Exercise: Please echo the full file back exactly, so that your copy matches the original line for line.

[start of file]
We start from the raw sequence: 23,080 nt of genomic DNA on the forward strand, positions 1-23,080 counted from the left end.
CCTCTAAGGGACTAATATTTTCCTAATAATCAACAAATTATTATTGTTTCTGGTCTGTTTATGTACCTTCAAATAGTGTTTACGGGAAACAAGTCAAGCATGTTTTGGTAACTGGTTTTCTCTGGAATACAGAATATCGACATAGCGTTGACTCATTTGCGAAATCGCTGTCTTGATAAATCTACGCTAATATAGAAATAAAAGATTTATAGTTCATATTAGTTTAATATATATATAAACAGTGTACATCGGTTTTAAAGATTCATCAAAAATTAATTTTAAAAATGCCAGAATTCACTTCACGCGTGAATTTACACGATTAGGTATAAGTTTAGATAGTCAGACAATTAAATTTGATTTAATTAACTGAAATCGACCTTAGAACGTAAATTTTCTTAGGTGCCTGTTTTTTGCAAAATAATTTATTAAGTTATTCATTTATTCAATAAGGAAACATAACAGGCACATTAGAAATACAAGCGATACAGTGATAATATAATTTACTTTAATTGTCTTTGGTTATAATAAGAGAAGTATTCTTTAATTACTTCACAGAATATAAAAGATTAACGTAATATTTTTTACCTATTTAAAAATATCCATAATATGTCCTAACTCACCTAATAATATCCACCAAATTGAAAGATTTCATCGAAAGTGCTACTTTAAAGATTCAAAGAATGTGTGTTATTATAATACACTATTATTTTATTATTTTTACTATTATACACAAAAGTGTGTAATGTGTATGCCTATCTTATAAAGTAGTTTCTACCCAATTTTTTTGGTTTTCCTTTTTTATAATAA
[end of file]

We start from the raw sequence: 23,080 nt of genomic DNA on the forward strand, positions 1-23,080 counted from the left end.
CCTCTAAGGGACTAATATTTTCCTAATAATCAACAAATTATTATTGTTTCTGGTCTGTTTATGTACCTTCAAATAGTGTTTACGGGAAACAAGTCAAGCATGTTTTGGTAACTGGTTTTCTCTGGAATACAGAATATCGACATAGCGTTGACTCATTTGCGAAATCGCTGTCTTGATAAATCTACGCTAATATAGAAATAAAAGATTTATAGTTCATATTAGTTTAATATATATATAAACAGTGTACATCGGTTTTAAAGATTCATCAAAAATTAATTTTAAAAATGCCAGAATTCACTTCACGCGTGAATTTACACGATTAGGTATAAGTTTAGATAGTCAGACAATTAAATTTGATTTAATTAACTGAAATCGACCTTAGAACGTAAATTTTCTTAGGTGCCTGTTTTTTGCAAAATAATTTATTAAGTTATTCATTTATTCAATAAGGAAACATAACAGGCACATTAGAAATACAAGCGATACAGTGATAATATAATTTACTTTAATTGTCTTTGGTTATAATAAGAGAAGTATTCTTTAATTACTTCACAGAATATAAAAGATTAACGTAATATTTTTTACCTATTTAAAAATATCCATAATATGTCCTAACTCACCTAATAATATCCACCAAATTGAAAGATTTCATCGAAAGTGCTACTTTAAAGATTCAAAGAATGTGTGTTATTATAATACACTATTATTTTATTATTTTTACTATTATACACAAAAGTGTGTAATGTGTATGCCTATCTTATAAAGTAGTTTCTACCCAATTTTTTTGGTTTTCCTTTTTTATAATAA